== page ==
The Roar
The Roar


Things have changed for the Pies and the Power

Roar Pro
13th July, 2014

It’s amazing how things have changed in a month. On June 9, at the end of Round 12, the AFL ladder had Port Adelaide on top.

Not just on top, but two games clear of Hawthorn. They looked to have a top-two spot there for the taking. A top-four spot, at least, seemed a formality.

At the same time Collingwood were in fourth spot, having won seven of their previous eight games. Some considered the Pies to be one of only a handful of clubs capable of winning the premiership.

Now, at the end of Round 17, both teams have lost four of their last five and fallen four spots on the ladder. Port are a game outside the top four and Collingwood sit inside the eight by virtue of percentage only.

So, what has gone wrong in the past month to bring about such a fall?

Part of the reason is that the cream has risen to the top. The unanimous predictions for the top three – Sydney, Fremantle and Hawthorn – have claimed their rightful spots at the top, with perennial flag-chances Geelong in fourth.

That doesn’t fully explain Port’s plight, though. They have beaten three of those teams this year, and pushed Sydney to the final siren.

Port’s fall from grace can partly be put down to injuries. When they won 10 out of 11 to start the year they were mostly untroubled by injuries. Since then they have lost their two key defenders in Alipate Carlile and Jackson Trengove for extended periods.

The absence of those two players was most telling in Sunday’s game against Richmond. This was a match against a side whose biggest scalp this season was Carlton. A side whose only other three wins were against the bottom three teams. Yet the Power allowed them to kick their second highest score of the year.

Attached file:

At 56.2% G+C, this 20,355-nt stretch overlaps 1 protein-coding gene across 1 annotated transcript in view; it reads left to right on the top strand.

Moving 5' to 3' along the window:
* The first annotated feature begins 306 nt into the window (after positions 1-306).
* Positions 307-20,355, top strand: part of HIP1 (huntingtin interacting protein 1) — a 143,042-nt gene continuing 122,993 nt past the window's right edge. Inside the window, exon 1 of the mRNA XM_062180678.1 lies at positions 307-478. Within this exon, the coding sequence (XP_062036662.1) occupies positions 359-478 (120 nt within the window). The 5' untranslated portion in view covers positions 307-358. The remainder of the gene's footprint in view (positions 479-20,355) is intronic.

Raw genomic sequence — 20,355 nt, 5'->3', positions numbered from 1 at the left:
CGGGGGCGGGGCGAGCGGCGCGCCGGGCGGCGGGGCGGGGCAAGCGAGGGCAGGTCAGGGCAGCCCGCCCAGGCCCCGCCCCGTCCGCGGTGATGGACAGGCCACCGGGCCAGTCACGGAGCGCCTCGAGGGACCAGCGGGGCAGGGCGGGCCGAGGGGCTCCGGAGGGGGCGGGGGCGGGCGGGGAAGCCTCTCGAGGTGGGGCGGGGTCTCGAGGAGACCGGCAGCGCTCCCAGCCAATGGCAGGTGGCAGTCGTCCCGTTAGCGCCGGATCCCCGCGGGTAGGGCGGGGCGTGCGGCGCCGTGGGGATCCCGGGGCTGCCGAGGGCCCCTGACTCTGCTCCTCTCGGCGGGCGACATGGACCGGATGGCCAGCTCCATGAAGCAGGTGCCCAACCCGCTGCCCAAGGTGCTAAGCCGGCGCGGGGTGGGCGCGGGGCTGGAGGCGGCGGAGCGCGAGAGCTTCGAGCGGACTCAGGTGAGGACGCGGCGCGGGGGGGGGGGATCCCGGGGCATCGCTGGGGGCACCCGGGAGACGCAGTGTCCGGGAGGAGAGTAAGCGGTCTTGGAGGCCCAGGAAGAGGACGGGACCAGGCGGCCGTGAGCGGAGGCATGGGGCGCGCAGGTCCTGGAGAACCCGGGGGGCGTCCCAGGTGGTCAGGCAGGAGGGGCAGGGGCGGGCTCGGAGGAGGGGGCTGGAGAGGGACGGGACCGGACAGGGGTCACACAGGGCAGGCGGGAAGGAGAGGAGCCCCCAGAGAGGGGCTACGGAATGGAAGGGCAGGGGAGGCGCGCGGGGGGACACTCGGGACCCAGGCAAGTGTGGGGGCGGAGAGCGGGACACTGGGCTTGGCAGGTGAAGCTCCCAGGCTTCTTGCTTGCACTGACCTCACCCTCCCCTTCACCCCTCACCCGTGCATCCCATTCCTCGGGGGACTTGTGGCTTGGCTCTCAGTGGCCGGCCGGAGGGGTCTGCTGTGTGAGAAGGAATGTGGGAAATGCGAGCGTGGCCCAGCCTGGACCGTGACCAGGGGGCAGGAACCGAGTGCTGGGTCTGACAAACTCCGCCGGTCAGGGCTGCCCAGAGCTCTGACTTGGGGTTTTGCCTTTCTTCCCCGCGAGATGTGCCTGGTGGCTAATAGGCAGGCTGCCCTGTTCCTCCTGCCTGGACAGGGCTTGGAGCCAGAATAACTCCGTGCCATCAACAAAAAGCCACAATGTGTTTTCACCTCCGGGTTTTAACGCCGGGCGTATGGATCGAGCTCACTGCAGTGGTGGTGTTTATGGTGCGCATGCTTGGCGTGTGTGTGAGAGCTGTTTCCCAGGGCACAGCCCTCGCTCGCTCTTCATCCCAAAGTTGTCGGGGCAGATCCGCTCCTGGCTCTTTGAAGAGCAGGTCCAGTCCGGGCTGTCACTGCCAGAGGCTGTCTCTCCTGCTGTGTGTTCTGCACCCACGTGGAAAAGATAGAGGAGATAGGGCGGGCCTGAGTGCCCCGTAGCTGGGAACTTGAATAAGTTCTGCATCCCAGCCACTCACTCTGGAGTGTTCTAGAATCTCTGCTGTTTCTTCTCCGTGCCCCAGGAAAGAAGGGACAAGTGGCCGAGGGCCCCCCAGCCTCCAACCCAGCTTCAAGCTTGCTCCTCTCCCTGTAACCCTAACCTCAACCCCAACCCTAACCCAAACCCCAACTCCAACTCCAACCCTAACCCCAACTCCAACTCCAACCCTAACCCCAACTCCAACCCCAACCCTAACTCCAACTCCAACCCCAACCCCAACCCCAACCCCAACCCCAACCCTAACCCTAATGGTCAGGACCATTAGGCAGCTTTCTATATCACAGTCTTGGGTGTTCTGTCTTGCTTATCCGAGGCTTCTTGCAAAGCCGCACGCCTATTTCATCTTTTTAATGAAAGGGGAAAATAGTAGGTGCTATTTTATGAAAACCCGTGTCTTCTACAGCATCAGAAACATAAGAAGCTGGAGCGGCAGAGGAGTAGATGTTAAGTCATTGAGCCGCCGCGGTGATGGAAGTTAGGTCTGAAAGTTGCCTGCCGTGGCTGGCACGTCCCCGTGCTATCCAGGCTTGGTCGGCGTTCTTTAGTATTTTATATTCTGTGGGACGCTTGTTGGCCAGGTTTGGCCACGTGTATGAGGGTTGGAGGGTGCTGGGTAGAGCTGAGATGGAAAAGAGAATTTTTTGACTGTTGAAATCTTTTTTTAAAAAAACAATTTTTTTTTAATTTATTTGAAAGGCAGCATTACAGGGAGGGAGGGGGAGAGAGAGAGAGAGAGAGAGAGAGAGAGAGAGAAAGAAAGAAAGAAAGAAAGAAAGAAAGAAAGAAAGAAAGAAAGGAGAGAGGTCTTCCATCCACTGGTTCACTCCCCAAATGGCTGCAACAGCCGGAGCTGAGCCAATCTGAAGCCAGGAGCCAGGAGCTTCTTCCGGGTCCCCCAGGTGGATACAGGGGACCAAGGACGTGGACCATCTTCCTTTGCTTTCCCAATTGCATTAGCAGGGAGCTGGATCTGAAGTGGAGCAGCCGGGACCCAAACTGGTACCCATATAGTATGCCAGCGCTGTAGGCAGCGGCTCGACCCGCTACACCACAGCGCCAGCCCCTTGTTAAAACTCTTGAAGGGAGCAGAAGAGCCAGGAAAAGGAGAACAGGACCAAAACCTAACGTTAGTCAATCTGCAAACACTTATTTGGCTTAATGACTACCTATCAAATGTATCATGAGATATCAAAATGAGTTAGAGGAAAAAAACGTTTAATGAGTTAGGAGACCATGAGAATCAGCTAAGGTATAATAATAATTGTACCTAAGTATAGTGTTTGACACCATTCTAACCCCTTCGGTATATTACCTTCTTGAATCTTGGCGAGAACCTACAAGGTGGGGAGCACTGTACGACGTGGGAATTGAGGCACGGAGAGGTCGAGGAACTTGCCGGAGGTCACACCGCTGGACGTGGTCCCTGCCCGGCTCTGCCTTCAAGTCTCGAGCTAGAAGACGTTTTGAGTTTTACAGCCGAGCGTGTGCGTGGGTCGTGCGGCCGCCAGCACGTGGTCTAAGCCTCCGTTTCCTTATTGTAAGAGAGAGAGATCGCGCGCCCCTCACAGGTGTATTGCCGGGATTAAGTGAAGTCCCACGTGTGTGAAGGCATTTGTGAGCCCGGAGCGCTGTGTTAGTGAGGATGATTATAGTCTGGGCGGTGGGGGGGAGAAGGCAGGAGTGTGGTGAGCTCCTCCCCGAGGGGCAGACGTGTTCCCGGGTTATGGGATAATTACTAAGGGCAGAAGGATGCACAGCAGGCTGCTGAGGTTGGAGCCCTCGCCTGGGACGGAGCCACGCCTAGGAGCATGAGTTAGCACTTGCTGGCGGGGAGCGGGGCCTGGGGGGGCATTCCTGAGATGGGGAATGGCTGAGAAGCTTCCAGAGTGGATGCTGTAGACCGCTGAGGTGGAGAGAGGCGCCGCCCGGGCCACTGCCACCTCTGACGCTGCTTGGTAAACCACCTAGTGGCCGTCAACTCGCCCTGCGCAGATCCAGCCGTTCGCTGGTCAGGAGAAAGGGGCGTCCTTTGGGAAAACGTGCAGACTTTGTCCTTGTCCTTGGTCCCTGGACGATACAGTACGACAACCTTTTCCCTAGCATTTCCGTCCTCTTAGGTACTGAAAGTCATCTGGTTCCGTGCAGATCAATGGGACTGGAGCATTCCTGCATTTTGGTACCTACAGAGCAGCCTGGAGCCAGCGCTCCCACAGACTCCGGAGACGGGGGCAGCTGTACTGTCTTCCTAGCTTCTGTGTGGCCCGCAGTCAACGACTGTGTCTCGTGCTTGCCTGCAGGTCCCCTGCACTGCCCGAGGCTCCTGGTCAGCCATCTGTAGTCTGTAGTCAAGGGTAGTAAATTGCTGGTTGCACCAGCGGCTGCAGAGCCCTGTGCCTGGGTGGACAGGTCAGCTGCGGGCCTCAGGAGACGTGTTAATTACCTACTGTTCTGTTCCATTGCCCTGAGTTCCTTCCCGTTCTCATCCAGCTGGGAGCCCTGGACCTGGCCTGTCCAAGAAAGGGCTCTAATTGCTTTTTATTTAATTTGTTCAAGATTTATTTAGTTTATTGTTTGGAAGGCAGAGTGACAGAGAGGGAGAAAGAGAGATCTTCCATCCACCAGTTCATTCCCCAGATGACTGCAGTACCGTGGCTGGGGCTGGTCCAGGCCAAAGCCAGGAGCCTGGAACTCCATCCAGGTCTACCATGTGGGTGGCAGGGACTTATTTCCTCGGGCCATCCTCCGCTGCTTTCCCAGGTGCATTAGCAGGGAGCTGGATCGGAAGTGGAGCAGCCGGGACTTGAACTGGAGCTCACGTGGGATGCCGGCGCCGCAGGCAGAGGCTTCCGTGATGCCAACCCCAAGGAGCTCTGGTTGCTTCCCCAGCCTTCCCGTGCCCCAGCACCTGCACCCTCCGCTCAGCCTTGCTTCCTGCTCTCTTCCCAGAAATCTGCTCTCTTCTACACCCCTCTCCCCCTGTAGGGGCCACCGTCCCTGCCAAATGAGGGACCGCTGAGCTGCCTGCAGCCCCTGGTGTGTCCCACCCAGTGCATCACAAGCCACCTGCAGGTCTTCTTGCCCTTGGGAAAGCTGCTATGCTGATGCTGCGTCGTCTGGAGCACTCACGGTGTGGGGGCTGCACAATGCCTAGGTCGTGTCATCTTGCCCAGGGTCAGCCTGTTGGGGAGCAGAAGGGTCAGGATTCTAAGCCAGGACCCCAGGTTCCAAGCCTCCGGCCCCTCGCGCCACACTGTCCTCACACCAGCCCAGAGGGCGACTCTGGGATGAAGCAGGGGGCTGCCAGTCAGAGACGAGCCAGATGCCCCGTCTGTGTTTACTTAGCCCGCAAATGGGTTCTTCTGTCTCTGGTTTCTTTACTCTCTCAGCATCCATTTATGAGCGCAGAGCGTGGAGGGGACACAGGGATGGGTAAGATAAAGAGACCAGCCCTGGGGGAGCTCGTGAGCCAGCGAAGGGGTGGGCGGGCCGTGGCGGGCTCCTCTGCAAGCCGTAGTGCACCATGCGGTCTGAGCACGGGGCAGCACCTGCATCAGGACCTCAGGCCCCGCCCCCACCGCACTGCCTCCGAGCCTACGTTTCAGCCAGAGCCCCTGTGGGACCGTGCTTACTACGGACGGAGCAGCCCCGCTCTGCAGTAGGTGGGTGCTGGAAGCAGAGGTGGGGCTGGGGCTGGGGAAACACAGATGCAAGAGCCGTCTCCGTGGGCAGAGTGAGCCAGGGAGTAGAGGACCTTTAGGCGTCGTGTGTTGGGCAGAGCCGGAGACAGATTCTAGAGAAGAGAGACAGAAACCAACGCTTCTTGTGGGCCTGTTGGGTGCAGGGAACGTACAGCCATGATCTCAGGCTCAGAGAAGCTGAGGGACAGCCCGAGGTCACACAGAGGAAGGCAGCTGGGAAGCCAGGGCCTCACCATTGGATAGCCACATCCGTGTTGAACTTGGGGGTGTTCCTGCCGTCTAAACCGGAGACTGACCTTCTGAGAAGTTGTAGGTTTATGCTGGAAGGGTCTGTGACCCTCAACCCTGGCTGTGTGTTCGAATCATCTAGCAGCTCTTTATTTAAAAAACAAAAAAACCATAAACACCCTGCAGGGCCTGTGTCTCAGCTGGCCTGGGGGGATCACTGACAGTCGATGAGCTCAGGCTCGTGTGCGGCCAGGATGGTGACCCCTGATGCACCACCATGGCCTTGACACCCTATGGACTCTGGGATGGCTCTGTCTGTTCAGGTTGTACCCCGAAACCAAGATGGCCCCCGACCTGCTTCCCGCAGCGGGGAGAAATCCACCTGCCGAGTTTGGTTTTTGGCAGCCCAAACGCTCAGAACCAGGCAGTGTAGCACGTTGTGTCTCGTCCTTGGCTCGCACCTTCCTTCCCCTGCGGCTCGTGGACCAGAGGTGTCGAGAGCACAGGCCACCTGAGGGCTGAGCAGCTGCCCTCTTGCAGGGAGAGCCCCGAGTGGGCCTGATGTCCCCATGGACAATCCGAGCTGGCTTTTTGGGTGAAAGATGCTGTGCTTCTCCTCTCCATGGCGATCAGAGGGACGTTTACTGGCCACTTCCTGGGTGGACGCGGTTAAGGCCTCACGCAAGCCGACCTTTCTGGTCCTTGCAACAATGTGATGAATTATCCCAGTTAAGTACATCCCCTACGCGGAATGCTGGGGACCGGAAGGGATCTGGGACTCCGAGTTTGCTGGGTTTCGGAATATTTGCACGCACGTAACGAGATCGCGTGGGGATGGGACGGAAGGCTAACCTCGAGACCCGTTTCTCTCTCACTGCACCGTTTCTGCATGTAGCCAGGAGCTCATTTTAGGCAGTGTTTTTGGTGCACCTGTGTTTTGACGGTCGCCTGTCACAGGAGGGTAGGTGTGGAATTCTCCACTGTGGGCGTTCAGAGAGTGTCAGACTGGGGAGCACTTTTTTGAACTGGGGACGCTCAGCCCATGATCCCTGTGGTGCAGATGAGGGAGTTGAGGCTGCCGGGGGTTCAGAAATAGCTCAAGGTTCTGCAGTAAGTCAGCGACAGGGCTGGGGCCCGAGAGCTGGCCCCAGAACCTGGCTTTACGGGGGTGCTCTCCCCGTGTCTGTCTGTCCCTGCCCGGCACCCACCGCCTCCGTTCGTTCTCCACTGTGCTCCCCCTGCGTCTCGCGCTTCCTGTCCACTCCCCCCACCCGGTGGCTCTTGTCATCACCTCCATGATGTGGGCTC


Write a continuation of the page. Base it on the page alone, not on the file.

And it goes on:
For some, the Port bubble simply had to burst at some stage, it was just a matter of when. There is no question now that it has. While they may still register enough wins to finish in the top four, they are now playing catch up and a first week home final seems out of reach.

Injuries can partly explain Collingwood’s season, too. They have missed their two key defenders, Nathan Brown and Ben Reid, for the whole year. In their absence Nick Maxwell was called on to hold the fort, with youngsters Lachie Keeffe and Nick Frost filling the key spots.

Keeffe was admirable early, but has been out of his depth more recently, especially with Maxwell injured. Frost, on the other hand, has been a find for the Pies. He has played every game and held down his spot with aplomb.

The most worrying aspect of Collingwood’s season has been form. Put simply, too much has been left to too few.

Scott Pendlebury has played his usual brand of champagne football, Steele Sidebottom and Jamie Elliott have taken their games to the next level and Dayne Beams started the year like a house on fire.

Then there is the other end of the scale. Travis Cloke is continuing his pattern of a solid year followed by an average one. Dane Swan seems a shadow of his former self. Luke Ball hasn’t made anywhere near the impact to which we’ve become accustomed. Jesse White hasn’t been the gun recruit the Pies had hoped for.

Of that group the hardest to cover has been Cloke and White. Collingwood have essentially played the year without their first choice key backs and forwards. Cloke and White have kicked 46 goals between them. To put that in perspective, Hawthorn have three players that have kicked more than 40 goals each.

With Cloke and White out of form it has left Elliott to shoulder the load and he has now missed the last few games with a hamstring injury.


The Pies’ last two losses have been particularly damaging. The worst teams to lose to are those similarly placed on the ladder.

The loss to Gold Coast last week put them on equal points with the Suns, while the loss to Essendon this week let the Bombers into the eight and left their own spot hanging by a thread. If they lose to Adelaide next round they could be as low as 10th.

The season for Collingwood and Port Adelaide has been derailed in just over a month. It could take another month to get it back on the tracks. When we get to the first week of August, though, it might already be too late.